B.C.’s choice will im­pact On­tario

The Hamilton Spectator - - OPINION - John Roe

In a province prone to dis­rup­tive, ge­o­log­i­cal earth­quakes, Bri­tish Columbia vot­ers de­liv­ered a po­lit­i­cal earth­quake of their own in Tues­day’s gen­eral elec­tion. Now, get set to feel the af­ter­shocks in On­tario. B.C. may lie sev­eral thou­sand kilo­me­tres west of here, but its tec­tonic-plate shift­ing vote could have a big im­pact on life in On­tario.

We need to pay close at­ten­tion to what just hap­pened — to its eco­nomic threats as well as its po­lit­i­cal lessons.

The ini­tial re­sults of a see-saw elec­tion bat­tle saw the gov­ern­ing B.C. Lib­er­als win­ning the most seats — 43 — but cut down to a mi­nor­ity with just two seats more than the surg­ing New Democrats.

Mean­while, the shock of the night came from the Green party which won three seats and now holds the bal­ance of power in the 87-seat leg­is­la­ture.

It’s too early to say which party or com­bi­na­tion of par­ties will rule, es­pe­cially be­cause ab­sen­tee votes won’t be tal­lied un­til May 22-24 and there will likely be re­counts in sev­eral closely-fought rid­ings.

But what­ever hap­pens next, this elec­tion looks like a game-changer.

Who­ever forms the next B.C. gov­ern­ment will have a pro­found in­flu­ence on two of the big­gest is­sues fac­ing this coun­try: trade with the United States and the fu­ture of Canada’s en­ergy sec­tor.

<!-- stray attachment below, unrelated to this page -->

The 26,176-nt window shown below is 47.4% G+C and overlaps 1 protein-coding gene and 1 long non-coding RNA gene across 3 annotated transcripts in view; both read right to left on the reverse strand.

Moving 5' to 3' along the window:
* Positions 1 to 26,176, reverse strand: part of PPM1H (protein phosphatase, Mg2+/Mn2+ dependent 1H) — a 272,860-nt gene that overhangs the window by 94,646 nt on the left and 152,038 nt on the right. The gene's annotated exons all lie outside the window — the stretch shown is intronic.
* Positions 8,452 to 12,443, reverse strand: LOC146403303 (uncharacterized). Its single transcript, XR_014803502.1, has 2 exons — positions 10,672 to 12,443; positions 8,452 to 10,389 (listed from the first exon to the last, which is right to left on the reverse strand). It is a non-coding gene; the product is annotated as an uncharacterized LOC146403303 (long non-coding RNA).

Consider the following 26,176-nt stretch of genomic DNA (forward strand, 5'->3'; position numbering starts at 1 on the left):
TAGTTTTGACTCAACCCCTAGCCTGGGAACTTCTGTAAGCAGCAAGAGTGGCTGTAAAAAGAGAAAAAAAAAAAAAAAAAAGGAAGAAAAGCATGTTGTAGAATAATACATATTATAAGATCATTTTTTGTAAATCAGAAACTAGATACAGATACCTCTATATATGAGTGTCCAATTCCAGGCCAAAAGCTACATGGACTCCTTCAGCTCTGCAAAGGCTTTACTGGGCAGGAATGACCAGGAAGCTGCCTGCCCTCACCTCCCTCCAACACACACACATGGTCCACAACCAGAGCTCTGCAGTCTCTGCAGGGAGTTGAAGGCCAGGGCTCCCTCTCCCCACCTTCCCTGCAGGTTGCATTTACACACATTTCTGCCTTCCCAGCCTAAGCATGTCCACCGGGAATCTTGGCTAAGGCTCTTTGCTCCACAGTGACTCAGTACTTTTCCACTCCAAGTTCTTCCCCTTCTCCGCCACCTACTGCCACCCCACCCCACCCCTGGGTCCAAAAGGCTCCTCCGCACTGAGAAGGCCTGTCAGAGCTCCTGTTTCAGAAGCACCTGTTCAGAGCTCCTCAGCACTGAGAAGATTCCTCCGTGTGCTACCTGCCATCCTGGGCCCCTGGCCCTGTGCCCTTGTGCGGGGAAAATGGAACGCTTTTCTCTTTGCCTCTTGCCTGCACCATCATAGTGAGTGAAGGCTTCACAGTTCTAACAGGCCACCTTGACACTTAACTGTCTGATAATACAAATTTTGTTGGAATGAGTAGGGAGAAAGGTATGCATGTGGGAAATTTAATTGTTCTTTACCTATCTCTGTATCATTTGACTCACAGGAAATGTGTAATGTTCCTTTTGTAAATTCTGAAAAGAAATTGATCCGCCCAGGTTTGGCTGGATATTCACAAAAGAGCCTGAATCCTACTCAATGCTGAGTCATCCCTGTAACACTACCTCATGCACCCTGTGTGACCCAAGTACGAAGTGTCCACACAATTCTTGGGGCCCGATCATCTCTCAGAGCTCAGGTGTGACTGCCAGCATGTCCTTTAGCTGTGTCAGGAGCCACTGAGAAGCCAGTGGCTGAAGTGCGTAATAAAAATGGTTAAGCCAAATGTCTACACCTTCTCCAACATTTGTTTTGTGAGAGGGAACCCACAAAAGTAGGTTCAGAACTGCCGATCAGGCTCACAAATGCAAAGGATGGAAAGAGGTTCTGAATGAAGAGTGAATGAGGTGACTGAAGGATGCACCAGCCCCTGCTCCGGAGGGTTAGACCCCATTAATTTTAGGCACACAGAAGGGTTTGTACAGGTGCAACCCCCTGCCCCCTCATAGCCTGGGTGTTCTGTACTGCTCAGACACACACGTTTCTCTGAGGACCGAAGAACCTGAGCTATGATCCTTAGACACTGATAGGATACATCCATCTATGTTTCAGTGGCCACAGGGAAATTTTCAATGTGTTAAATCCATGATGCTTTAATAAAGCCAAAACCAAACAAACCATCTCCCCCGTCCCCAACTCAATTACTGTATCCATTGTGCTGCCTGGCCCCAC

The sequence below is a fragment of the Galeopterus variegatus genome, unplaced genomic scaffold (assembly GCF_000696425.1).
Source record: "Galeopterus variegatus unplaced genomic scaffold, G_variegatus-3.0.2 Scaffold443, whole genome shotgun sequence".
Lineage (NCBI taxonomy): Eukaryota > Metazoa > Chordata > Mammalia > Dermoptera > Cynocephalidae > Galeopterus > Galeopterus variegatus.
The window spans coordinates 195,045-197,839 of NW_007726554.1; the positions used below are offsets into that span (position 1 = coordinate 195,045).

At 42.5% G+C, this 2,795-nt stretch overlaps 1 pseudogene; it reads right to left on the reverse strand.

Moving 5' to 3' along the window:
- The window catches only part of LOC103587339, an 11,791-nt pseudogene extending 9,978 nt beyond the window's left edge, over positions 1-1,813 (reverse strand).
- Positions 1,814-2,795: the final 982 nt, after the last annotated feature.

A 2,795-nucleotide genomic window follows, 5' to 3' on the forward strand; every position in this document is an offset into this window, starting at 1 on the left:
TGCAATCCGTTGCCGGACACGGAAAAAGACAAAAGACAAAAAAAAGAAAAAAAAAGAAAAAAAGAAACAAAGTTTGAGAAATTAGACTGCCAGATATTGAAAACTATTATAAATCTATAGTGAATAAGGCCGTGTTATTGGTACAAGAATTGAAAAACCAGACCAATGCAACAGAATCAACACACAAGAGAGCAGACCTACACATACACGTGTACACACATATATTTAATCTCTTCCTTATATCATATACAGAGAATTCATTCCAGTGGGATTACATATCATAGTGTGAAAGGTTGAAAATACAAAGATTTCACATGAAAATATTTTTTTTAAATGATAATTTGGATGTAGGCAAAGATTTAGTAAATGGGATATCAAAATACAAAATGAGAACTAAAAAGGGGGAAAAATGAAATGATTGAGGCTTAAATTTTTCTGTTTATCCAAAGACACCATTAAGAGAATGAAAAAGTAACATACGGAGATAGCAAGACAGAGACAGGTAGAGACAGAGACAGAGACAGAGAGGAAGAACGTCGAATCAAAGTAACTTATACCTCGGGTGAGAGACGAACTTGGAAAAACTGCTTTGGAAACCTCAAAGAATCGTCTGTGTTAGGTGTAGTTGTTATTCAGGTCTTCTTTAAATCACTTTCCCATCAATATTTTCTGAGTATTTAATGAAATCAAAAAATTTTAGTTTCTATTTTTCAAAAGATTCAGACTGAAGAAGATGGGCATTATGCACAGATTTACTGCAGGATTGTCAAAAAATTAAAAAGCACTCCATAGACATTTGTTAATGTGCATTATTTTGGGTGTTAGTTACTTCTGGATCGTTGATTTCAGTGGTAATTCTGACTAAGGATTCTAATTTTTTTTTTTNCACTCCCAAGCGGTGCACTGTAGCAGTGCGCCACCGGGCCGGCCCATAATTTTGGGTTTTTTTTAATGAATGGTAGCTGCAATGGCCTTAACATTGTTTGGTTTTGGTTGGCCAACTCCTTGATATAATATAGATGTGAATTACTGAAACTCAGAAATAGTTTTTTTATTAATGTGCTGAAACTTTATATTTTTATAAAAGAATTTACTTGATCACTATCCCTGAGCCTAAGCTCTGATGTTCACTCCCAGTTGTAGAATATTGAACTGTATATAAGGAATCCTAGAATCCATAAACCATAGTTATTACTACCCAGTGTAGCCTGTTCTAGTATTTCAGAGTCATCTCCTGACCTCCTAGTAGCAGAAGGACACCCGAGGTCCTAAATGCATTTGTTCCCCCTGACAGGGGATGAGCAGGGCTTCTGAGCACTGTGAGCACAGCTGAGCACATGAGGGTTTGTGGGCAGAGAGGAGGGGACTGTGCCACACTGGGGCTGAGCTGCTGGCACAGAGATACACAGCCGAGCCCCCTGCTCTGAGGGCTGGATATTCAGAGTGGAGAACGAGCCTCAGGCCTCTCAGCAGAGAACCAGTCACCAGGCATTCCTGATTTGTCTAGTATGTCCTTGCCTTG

Af­ter the U.S. re­cently im­posed tariffs on Cana­dian lum­ber — hit­ting B.C. hard­est of all — B.C. Pre­mier Christy Clark re­tal­i­ated with plans to slap a $70-atonne car­bon tax on ther­mal coal ship­ments pass­ing through her province on the way to the Pa­cific Ocean. Much of that coal is Amer­i­can. There’s a dan­ger that Clark’s ag­gres­sive re­sponse will cause a sim­mer­ing trade dis­pute to boil over into a trade war with Canada’s big­gest trad­ing part­ner.

And as provoca­tive as Clark’s ac­tions may be, the NDP and Greens could go fur­ther in hit­ting back at the U.S.

Mean­while, plans for en­ergy-sec­tor growth in B.C. might be tossed into a blue box.

The Greens and NDP vig­or­ously op­pose the Kin­der Mor­gan Trans Moun­tain pipe­line, which the B.C. Lib­er­als sup­port.

While en­vi­ron­men­tal­ists might ap­plaud its demise, stop­ping this pipe­line would in­fu­ri­ate neigh­bour­ing Al­berta and dent not only its econ­omy but the econ­omy of B.C. That, too, has na­tional im­pli­ca­tions. Like­wise, Clark’s dream of a liq­ue­fied nat­u­ral gas in­dus­try in her province sup­ply­ing lu­cra­tive Asian mar­kets could be shat­tered if the NDP and Greens gov­ern.

Beyond this, the B.C. vote also has a les­son for On­tario’s two main po­lit­i­cal par­ties, as well as its vot­ers, as a pro­vin­cial elec­tion looms here in just over a year.

It didn’t mat­ter that the B.C. Lib­er­als had gov­erned with a ma­jor­ity for 16 years or that the province boasted some of the best eco­nomic and job growth in Canada.

Peo­ple were fed up with un­eth­i­cal prac­tices such as the B.C. Lib­er­als’ cash-for-ac­cess fundrais­ers, which the op­po­si­tion par­ties rightly vow to end.

Vot­ers ev­ery­where are hun­gry for change. Busi­ness-as-usual gov­ern­ments are an en­dan­gered species.

The sta­tus quo — which On­tario’s Lib­er­als and Pro­gres­sive Con­ser­va­tives by and large em­body, re­gard­less of who’s in power — won’t do.

The sooner the Lib­er­als and Tories hear that mes­sage, the bet­ter for all con­cerned.

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